There is now a lot of focus on fixing mobile device issues, including mobile device performance issues, as users are still tied to their phones. Design, including mobile websites, official accounts, applets, and apps, is all mobile design, so we need to pay attention to mobile user experience.
The following are five skills of mobile interaction design that we offer for reference.
Tip 1. Pay attention to spacing between design elements
From a mobile user interface perspective, buttons, clickables, or clickable elements should be large enough and spaced far enough apart.
On desktop, visitors use mouse to navigate, which is a very precise tool, while on mobile, most users use their thumb. Thumbs are usually bigger than your tiny mouse cursor and can be a little uncomfortable, especially if you're browsing a website while walking or multitasking.
Therefore, sufficient space must be provided between buttons and elements so that visitors do not get frustrated when working with mobile devices.
You also need to consider accessibility and how visitors will hold smaller devices. Some people can hold their phone or tablet with their left hand, some with their right, and some with both hands. In any case, website design should be easy to navigate.
Finally, users also use their thumbs to scroll through web pages on their devices, so you need to make sure there are no large interactive elements on page that users accidentally tap while scrolling.
Tip 2: Make sure your text and fonts are readable
The first step is to choose a font that is easy to read. Keep in mind that users are often on foot, multi-tasking, or on go using smaller devices, and they may find themselves in less than ideal scenarios when trying to navigate your website.
Creating a visual hierarchy based on font size is another way to help mobile users quickly view and understand page content. It also helps with mobile devices or tablets where title text can wrap. Using same font and size throughout entire page can lead to confusion about meaning of page.
In design, you can also increase line height between lines of text to improve page readability.
Once you have decided on font and size, you also need to consider color contrast.
Because visitors may be indoors or outdoors or in poor lighting conditions, it is important to maintain standards for background and foreground color contrast.
We recommend a contrast ratio of at least 4.5:1 for regular text and 3:1 for large text.
Tip 3: Make sure your hover animation works best
Complex animations and video backgrounds are typically disabled on mobile devices for performance reasons.useful as they slow down loading of your site, especially for mobile web visitors. In 2018, mobile page speed became one of Google's ranking factors, and since then this type of change has become more common.
In general, animations and interactions should subtly support user experience and should not distract visitor. There is also no need to help visitor complete action.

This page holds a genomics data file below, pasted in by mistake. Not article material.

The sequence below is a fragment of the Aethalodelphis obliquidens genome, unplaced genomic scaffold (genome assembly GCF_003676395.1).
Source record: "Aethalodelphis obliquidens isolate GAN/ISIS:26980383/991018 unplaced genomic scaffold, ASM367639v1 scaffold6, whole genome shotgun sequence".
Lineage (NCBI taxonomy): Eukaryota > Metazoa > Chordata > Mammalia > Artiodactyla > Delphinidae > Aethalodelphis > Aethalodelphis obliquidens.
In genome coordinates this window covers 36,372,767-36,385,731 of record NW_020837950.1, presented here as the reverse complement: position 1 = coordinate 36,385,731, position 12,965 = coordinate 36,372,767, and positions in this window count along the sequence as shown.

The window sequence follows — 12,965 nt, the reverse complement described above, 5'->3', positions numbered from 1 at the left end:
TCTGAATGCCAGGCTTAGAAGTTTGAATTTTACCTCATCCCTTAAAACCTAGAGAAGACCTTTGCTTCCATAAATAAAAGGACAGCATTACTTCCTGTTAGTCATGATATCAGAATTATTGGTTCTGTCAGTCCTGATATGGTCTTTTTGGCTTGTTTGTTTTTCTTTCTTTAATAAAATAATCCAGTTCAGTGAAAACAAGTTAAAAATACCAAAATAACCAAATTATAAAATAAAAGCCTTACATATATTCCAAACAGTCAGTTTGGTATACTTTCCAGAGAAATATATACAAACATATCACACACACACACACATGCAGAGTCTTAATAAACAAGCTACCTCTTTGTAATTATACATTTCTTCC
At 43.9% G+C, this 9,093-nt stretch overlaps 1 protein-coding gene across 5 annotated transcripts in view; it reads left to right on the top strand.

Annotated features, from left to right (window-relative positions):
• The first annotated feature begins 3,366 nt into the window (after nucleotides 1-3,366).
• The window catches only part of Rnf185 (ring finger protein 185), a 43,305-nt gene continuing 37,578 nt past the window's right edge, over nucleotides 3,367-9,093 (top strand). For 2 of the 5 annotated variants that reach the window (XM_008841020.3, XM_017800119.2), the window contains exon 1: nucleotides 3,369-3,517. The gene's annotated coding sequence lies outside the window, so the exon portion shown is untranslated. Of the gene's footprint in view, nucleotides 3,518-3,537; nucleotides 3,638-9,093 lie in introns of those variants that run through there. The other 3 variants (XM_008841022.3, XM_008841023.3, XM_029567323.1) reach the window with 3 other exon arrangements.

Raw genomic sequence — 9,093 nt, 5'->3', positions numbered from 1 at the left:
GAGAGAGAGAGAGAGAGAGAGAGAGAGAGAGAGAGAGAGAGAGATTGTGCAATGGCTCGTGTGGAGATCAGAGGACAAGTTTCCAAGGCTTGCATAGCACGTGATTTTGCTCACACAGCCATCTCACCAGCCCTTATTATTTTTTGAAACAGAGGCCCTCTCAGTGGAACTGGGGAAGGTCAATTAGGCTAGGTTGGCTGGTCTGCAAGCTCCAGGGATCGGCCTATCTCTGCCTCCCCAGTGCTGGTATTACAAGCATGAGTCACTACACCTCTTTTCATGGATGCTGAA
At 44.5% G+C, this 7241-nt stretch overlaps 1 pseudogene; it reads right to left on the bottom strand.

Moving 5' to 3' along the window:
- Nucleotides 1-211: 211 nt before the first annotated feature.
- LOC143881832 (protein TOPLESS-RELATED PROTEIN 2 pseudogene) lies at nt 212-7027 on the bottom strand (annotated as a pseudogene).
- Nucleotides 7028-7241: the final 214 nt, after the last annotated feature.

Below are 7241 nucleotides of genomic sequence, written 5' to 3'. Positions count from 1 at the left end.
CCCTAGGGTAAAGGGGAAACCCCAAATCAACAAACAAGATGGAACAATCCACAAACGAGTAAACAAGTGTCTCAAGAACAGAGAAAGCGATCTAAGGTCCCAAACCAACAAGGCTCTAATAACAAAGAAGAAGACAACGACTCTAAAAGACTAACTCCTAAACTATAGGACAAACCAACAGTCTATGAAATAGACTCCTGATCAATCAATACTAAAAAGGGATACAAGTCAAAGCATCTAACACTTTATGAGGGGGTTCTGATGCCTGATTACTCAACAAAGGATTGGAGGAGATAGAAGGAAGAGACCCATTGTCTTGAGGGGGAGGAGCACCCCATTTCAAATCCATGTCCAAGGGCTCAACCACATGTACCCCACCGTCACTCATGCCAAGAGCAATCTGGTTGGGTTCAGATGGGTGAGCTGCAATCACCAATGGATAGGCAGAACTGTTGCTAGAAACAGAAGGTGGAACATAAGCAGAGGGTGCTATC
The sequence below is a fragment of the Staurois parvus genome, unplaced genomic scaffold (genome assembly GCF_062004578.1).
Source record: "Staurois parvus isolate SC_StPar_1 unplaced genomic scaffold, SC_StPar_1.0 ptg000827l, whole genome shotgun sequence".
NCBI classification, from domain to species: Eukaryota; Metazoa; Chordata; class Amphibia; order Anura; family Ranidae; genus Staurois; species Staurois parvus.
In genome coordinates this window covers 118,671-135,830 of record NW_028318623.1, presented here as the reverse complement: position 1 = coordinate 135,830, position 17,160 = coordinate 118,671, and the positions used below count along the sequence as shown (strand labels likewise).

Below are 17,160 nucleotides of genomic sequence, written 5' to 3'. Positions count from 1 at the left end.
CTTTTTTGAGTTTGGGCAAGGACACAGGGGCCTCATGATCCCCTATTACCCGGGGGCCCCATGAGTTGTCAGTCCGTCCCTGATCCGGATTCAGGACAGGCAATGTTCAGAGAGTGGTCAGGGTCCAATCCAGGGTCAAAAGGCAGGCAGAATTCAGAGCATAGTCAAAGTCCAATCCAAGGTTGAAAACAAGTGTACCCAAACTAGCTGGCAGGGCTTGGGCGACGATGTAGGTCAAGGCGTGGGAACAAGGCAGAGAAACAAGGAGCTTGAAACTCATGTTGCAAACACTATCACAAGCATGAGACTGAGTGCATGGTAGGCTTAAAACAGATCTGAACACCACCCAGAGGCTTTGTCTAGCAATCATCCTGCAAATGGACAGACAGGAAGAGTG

Hover is another common design element that may look different on mobile devices. On a desktop, mouseover is when an object or image changes or displays text when visitor hovers over it with mouse. While this works well on large devices, on mobile devices user is not using a mouse, meaning user must click to see mouse hover.
Tip 4: Plan for your pop-ups and third-party elements
There has been a lot of debate about whether popup forms should be used on websites and whether popup forms should be implemented on mobile devices.
One reason to avoid form popups on mobile devices is because it makes it difficult for visitors to close form or message. When discussing popup forms with your client, you can weigh all of these elements and choose best user experience for your form design. When taking a mobile-centric design approach, it's helpful to think about how elements will fit on smaller devices. For example, a pinned button on right side of screen will scroll like a desktop visitor, but these types of pinned items take up less space on mobile devices.
While some elements such as interactive chat and accessibility widgets can be added at last minute, planning them early in web design can help avoid cluttering user interface.
Tip Five: Rethink Form Design and Layout
Filling out and submitting forms on smaller mobile devices or tablets can annoy your visitors. That's why it's so important to consider alternatives to forms in website design.
When creating menu navigation for mobile devices, consider including a click-to-call phone number in header so that visitors can easily reach business.
When designing all forms on your website, it's a good idea to keep number of form fields to a minimum for both desktop and mobile, and to be clear about which fields are required.
One of tips for working with mobile forms is to design form labels rather than just using alt text for form fields. Mobile visitors are easily distracted by other notifications and interactions, so theycan be interrupted in middle of filling out a form and forget what is listed in placeholder text.
Finally, position of form on page and how it can be adjusted with a responsive layout is critical as position of the form can affect conversions.